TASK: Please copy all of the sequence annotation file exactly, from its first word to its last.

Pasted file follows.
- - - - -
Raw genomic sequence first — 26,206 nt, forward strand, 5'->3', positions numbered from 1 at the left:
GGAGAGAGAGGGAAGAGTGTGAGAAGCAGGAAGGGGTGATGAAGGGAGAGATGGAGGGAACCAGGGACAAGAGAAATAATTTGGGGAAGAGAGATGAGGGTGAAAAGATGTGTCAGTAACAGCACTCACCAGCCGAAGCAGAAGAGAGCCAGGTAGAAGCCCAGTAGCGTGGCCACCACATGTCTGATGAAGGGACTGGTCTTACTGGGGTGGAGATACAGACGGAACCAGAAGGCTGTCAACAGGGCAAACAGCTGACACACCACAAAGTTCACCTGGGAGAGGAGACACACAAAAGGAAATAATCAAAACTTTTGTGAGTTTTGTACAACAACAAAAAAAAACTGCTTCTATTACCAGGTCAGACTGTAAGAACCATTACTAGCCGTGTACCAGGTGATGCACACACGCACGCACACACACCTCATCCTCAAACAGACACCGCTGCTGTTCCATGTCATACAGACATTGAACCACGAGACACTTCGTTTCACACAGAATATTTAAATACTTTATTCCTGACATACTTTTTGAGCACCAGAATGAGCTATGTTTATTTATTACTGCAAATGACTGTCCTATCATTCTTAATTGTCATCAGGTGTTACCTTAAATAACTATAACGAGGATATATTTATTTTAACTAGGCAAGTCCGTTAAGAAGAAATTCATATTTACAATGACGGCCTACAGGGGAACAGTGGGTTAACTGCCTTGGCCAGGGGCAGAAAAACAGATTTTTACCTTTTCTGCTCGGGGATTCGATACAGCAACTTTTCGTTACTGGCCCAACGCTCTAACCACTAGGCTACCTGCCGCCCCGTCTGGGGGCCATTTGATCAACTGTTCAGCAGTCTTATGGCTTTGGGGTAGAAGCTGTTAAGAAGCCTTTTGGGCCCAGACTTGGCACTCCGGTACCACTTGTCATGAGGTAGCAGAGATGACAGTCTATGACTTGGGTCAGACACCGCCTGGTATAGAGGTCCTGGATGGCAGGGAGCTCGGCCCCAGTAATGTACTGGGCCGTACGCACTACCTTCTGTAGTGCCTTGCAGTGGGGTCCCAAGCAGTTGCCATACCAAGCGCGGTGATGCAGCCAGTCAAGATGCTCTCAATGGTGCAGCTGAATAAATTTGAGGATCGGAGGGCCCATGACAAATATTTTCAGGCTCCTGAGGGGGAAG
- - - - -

Raw genomic sequence first — 26,206 nt, forward strand, 5'->3', positions numbered from 1 at the left:
GGAGAGAGAGGGAAGAGTGTGAGAAGCAGGAAGGGGTGATGAAGGGAGAGATGGAGGGAACCAGGGACAAGAGAAATAATTTGGGGAAGAGAGATGAGGGTGAAAAGATGTGTCAGTAACAGCACTCACCAGCCGAAGCAGAAGAGAGCCAGGTAGAAGCCCAGTAGCGTGGCCACCACATGTCTGATGAAGGGACTGGTCTTACTGGGGTGGAGATACAGACGGAACCAGAAGGCTGTCAACAGGGCAAACAGCTGACACACCACAAAGTTCACCTGGGAGAGGAGACACACAAAAGGAAATAATCAAAACTTTTGTGAGTTTTGTACAACAACAAAAAAAAACTGCTTCTATTACCAGGTCAGACTGTAAGAACCATTACTAGCCGTGTACCAGGTGATGCACACACGCACGCACACACACCTCATCCTCAAACAGACACCGCTGCTGTTCCATGTCATACAGACATTGAACCACGAGACACTTCGTTTCACACAGAATATTTAAATACTTTATTCCTGACATACTTTTTGAGCACCAGAATGAGCTATGTTTATTTATTACTGCAAATGACTGTCCTATCATTCTTAATTGTCATCAGGTGTTACCTTAAATAACTATAACGAGGATATATTTATTTTAACTAGGCAAGTCCGTTAAGAAGAAATTCATATTTACAATGACGGCCTACAGGGGAACAGTGGGTTAACTGCCTTGGCCAGGGGCAGAAAAACAGATTTTTACCTTTTCTGCTCGGGGATTCGATACAGCAACTTTTCGTTACTGGCCCAACGCTCTAACCACTAGGCTACCTGCCGCCCCGTCTGGGGGCCATTTGATCAACTGTTCAGCAGTCTTATGGCTTTGGGGTAGAAGCTGTTAAGAAGCCTTTTGGGCCCAGACTTGGCACTCCGGTACCACTTGTCATGAGGTAGCAGAGATGACAGTCTATGACTTGGGTCAGACACCGCCTGGTATAGAGGTCCTGGATGGCAGGGAGCTCGGCCCCAGTAATGTACTGGGCCGTACGCACTACCTTCTGTAGTGCCTTGCAGTGGGGTCCCAAGCAGTTGCCATACCAAGCGCGGTGATGCAGCCAGTCAAGATGCTCTCAATGGTGCAGCTGAATAAATTTGAGGATCGGAGGGCCCATGACAAATATTTTCAGGCTCCTGAGGGGGAAG